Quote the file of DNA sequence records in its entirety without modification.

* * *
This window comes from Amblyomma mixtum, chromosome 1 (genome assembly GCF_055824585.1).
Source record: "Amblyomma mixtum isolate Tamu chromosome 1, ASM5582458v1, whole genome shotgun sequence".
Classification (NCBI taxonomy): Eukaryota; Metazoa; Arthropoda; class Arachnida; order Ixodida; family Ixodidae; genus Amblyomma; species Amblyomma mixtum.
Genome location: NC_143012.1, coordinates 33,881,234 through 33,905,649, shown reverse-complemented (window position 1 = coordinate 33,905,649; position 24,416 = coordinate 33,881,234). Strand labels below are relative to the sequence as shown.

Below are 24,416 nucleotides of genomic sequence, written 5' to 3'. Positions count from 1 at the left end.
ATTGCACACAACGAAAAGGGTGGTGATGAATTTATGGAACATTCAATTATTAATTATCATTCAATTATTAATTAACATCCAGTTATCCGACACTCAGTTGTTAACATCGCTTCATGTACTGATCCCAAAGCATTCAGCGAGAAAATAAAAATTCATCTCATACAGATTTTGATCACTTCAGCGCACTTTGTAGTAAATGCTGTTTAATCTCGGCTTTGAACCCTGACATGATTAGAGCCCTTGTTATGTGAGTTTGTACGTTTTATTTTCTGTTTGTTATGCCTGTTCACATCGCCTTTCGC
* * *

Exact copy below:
This window comes from Amblyomma mixtum, chromosome 1 (genome assembly GCF_055824585.1).
Source record: "Amblyomma mixtum isolate Tamu chromosome 1, ASM5582458v1, whole genome shotgun sequence".
Classification (NCBI taxonomy): Eukaryota; Metazoa; Arthropoda; class Arachnida; order Ixodida; family Ixodidae; genus Amblyomma; species Amblyomma mixtum.
Genome location: NC_143012.1, coordinates 33,881,234 through 33,905,649, shown reverse-complemented (window position 1 = coordinate 33,905,649; position 24,416 = coordinate 33,881,234). Strand labels below are relative to the sequence as shown.

Below are 24,416 nucleotides of genomic sequence, written 5' to 3'. Positions count from 1 at the left end.
ATTGCACACAACGAAAAGGGTGGTGATGAATTTATGGAACATTCAATTATTAATTATCATTCAATTATTAATTAACATCCAGTTATCCGACACTCAGTTGTTAACATCGCTTCATGTACTGATCCCAAAGCATTCAGCGAGAAAATAAAAATTCATCTCATACAGATTTTGATCACTTCAGCGCACTTTGTAGTAAATGCTGTTTAATCTCGGCTTTGAACCCTGACATGATTAGAGCCCTTGTTATGTGAGTTTGTACGTTTTATTTTCTGTTTGTTATGCCTGTTCACATCGCCTTTCGC